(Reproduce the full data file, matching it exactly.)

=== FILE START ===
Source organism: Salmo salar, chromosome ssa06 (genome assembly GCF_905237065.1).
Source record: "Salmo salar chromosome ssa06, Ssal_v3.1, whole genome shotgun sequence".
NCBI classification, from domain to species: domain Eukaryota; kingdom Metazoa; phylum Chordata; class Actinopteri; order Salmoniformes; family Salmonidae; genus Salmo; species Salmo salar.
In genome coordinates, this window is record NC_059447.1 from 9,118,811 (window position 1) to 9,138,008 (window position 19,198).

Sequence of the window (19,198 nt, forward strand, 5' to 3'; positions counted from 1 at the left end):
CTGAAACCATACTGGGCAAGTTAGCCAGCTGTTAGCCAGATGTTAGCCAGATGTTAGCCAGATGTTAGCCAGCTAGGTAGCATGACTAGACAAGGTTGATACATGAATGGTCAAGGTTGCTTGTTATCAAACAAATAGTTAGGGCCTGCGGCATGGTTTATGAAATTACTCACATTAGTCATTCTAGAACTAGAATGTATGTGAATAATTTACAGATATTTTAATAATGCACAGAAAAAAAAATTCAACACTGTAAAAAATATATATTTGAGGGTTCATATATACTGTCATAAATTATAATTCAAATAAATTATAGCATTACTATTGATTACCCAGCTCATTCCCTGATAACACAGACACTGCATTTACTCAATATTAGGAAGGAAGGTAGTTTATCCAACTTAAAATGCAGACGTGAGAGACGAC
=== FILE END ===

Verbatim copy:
Source organism: Salmo salar, chromosome ssa06 (genome assembly GCF_905237065.1).
Source record: "Salmo salar chromosome ssa06, Ssal_v3.1, whole genome shotgun sequence".
NCBI classification, from domain to species: domain Eukaryota; kingdom Metazoa; phylum Chordata; class Actinopteri; order Salmoniformes; family Salmonidae; genus Salmo; species Salmo salar.
In genome coordinates, this window is record NC_059447.1 from 9,118,811 (window position 1) to 9,138,008 (window position 19,198).

Sequence of the window (19,198 nt, forward strand, 5' to 3'; positions counted from 1 at the left end):
CTGAAACCATACTGGGCAAGTTAGCCAGCTGTTAGCCAGATGTTAGCCAGATGTTAGCCAGATGTTAGCCAGCTAGGTAGCATGACTAGACAAGGTTGATACATGAATGGTCAAGGTTGCTTGTTATCAAACAAATAGTTAGGGCCTGCGGCATGGTTTATGAAATTACTCACATTAGTCATTCTAGAACTAGAATGTATGTGAATAATTTACAGATATTTTAATAATGCACAGAAAAAAAAATTCAACACTGTAAAAAATATATATTTGAGGGTTCATATATACTGTCATAAATTATAATTCAAATAAATTATAGCATTACTATTGATTACCCAGCTCATTCCCTGATAACACAGACACTGCATTTACTCAATATTAGGAAGGAAGGTAGTTTATCCAACTTAAAATGCAGACGTGAGAGACGAC